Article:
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COVID-19 toll intense on Adena frontline healthcare workers

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Nurses, others plead with public to observe safety recommendations

The casualties of COVID-19 extend beyond the patients themselves.

Their families, unable to be in the hospital room to offer comfort, suffer. So, too, do those frontline healthcare workers who are in the room, fully invested in trying to provide what’s missing for the patient.

“The best way to describe it, we are the family for these people,” said Adena respiratory therapist Jennifer Lower. “Their families can’t come in, can’t hold their hand, can’t tell them they’re going to be OK. So we put on a brave face, we go in and tell them those things, we hug them, we cry with them. When we walk out, we have to have our moment, too. We find a room and we cry. We get so close to these patients and we have to tell them goodbye sometimes. We are who they have.”

Lower, like many others with shared experiences working with COVID-19 patients at Adena Health System, expressed frustrations the Coronavirus has produced on so many fronts. Frustration for families who can’t be with loved ones sometimes fighting for their lives. Frustration brought on by physical and emotional exhaustion. Frustration over trying not to take the mental toll of the work or the virus itself home to their own families. Most importantly, frustration when seeing those in public not wearing masks, not social distancing, not practicing good hand hygiene and choosing to attend large gatherings.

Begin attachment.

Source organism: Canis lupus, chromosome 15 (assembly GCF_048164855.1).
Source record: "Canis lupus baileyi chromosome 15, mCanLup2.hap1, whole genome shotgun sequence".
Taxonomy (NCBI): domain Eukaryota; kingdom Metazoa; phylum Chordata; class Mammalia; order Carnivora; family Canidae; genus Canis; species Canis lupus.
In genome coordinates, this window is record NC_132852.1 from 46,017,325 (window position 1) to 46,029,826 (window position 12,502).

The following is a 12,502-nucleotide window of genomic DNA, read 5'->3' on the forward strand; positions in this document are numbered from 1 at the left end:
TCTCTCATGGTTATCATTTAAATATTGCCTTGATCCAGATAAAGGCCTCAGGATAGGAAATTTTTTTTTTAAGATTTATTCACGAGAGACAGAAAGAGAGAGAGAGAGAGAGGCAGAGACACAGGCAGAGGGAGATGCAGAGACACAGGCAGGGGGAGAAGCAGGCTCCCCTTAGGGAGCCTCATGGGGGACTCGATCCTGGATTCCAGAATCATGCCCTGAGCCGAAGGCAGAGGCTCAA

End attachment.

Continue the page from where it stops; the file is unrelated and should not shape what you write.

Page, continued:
Registered nurse Madison Francis is among those sharing in those frustrations. When she reports for work, she first has to brace for the reality that someone is likely to die at some point during her shift, courtesy of the Coronavirus.

“I would say before COVID-19, I had not dealt with patient death as much because we have a palliative floor, so usually end-of-life is sent to that unit,” Francis said. “I’m a float pool nurse, so I go everywhere in the health system, but unless it was something tragic, like a code where we lost a patient, I never really dealt with death that much.

“Since the pandemic hit, I do post-mortem care and I much more regularly have seen a patient pass during several of my shifts.”

As a float pool nurse, Francis has the opportunity to work shifts away from the COVID-19 unit. She knows, however, that those assigned to that unit permanently don’t have many opportunities to get away, and she doesn’t know how they deal with the daily stress while performing their jobs at the high level needed by patients. That stress is now being shared by other healthcare providers within Adena Regional Medical Center in Chillicothe, Adena Greenfield Medical Center and Adena Pike Medical Center in Waverly as the volume of COVID-19 patients has required their placement to be distributed throughout the Health System.

The same story is being played out in hospitals across the state, and while it may not seem possible, the ongoing holiday season may push that stress even higher as those fatigued by ten months of pandemic living and those who don’t believe the virus is as serious as it is being portrayed decide to ignore repeated public safety guidance. The result: The largest surge of new cases and hospitalizations since the pandemic began.